conor-murray-and-jamison-gibson-park-celebrate-winning-with-the-triple-crown-trophy Billy Stickland / INPHO Conor Murray celebrates Ireland's Triple Crown win with Jamison Gibson-Park. Billy Stickland / INPHO / INPHO

“The key to it is probably Andy at the helm,” Murray continues.

“It’s very easy to be yourself in here, very easy. I’m obviously experienced and we’ve had great campaigns with different coaches and I don’t want to compare, but he’s created this environment where there’s no silly questions, everyone is trying to learn and get better and are really, really open with each other.

I think that just helps the group and I think it helps the way we’re trying to play. We’re very much, for the most part, on the same page as each other and that comes from through the week and having chats with each other and being really open, willing to learn and listening to your teammates and coaches.

“You could describe it for a long time but it’s a really good atmosphere to grow in, and you’ve got young players and older players; it’s the same for everyone.”

Whatever his role in the team may be, Murray is hoping to be involved when Ireland tour New Zealand this summer. He’s always been a player the All Blacks have rated highly. He’s lined up against them 10 times in his career, winning twice with Ireland (2016, 2021) and once with the British and Irish Lions (2017).

This year’s Six Nations looks to have left Ireland well-placed as they gear up for a massive test in the southern hemisphere, with Farrell’s squad looking to become the first Irish team to win in New Zealand.

conor-murray-on-the-way-to-scoring-their-fourth-try Laszlo Geczo / INPHO Murray scored Ireland's bonus-point try against Scotland on Saturday. Laszlo Geczo / INPHO / INPHO

“We’re in a really good spot at the moment and we’ve a lot more to offer,” Murray adds.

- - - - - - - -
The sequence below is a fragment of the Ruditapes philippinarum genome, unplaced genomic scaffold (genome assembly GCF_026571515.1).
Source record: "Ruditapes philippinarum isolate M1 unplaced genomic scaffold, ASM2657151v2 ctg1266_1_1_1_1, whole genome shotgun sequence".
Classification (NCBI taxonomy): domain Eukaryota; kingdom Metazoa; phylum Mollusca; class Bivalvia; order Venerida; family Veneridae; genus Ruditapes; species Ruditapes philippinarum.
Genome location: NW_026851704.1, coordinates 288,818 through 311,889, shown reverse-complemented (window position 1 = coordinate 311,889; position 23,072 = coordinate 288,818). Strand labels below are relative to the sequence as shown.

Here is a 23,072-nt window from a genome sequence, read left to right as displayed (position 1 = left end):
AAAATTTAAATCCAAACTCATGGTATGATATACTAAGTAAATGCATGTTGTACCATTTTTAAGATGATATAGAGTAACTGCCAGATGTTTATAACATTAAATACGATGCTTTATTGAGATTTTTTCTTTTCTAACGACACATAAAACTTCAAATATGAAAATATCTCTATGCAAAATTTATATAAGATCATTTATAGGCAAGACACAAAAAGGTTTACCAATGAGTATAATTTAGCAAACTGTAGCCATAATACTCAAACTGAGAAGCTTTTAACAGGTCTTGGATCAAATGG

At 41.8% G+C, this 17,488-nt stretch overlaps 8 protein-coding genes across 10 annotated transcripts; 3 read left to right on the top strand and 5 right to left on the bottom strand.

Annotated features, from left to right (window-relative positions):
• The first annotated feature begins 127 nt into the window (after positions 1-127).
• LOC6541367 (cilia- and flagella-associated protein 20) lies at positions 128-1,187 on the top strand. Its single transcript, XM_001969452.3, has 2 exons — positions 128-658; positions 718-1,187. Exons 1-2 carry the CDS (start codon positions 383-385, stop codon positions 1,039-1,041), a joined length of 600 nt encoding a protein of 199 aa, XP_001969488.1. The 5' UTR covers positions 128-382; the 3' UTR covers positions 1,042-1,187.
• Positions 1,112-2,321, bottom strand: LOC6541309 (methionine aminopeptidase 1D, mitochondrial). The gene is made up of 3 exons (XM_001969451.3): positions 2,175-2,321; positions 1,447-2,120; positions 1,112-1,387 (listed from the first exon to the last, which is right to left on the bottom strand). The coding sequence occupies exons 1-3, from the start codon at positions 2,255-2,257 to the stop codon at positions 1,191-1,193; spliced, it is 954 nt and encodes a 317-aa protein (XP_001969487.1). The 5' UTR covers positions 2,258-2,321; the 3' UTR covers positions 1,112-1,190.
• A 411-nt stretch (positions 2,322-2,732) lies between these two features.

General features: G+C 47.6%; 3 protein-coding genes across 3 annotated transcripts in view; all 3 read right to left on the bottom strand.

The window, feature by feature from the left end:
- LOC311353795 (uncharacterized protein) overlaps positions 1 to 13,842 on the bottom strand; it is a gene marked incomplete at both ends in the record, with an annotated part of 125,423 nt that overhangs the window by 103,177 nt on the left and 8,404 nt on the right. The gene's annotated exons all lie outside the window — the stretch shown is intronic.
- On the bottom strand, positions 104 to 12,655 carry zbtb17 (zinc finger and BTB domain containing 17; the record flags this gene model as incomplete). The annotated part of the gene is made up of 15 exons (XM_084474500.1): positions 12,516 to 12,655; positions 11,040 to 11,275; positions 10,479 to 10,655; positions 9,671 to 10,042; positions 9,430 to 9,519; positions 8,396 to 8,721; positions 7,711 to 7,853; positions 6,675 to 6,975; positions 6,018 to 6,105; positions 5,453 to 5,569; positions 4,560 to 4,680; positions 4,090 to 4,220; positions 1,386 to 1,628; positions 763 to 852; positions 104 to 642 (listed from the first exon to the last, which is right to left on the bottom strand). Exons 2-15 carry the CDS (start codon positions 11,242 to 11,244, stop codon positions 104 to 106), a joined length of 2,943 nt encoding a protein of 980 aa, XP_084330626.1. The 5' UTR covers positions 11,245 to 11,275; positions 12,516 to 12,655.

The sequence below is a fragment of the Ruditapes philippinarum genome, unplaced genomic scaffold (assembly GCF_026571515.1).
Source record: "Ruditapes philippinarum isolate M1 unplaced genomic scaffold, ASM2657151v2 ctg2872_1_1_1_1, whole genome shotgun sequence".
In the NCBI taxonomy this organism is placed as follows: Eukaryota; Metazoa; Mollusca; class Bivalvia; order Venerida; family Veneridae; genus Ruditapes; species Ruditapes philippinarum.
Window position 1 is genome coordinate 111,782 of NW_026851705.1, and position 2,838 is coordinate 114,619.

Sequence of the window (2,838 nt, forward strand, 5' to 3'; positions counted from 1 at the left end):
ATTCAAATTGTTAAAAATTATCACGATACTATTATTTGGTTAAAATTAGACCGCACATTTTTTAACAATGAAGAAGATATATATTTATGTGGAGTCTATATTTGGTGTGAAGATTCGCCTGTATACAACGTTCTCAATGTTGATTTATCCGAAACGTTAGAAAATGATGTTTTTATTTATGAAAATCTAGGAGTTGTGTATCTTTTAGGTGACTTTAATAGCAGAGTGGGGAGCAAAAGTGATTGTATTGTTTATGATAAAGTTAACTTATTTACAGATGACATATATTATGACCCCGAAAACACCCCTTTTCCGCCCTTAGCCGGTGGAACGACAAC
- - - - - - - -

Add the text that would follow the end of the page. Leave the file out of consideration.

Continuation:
“We’ve looked at the last three games and got bonus points in the last three but we’ve been very critical. Even on Saturday, Scotland hung in there and they were really good but we probably won’t be happy with a lot of stuff in that game.

“But that will come, that’s the exciting thing – we can grow there. But on the flip side of that we got three bonus point wins and your self-reflection as a team is probably that we have a lot more to offer.   

“I don’t know, I haven’t thought about winning on New Zealand soil for the first time and all that stuff. This group is very much looking inwards and looking at ourselves and how good we can be. We’ll definitely start looking at that. The club season obviously has a little bit more to go too, and that’s really exciting too.

“I’ve been down there a couple of times and it’s a tough place to go, but no better group that I’d like to travel with, all going well. It’s great.”

A new episode of The Front Row, in partnership with Guinness, is out now. After Ireland’s Triple Crown win, Murray Kinsella gives us the rundown on his team of the tournament. Ireland international Sene Naoupu also joins the panel to chat about her career and look ahead to the start of the Women’s Six Nations. Click here to subscribe or listen below: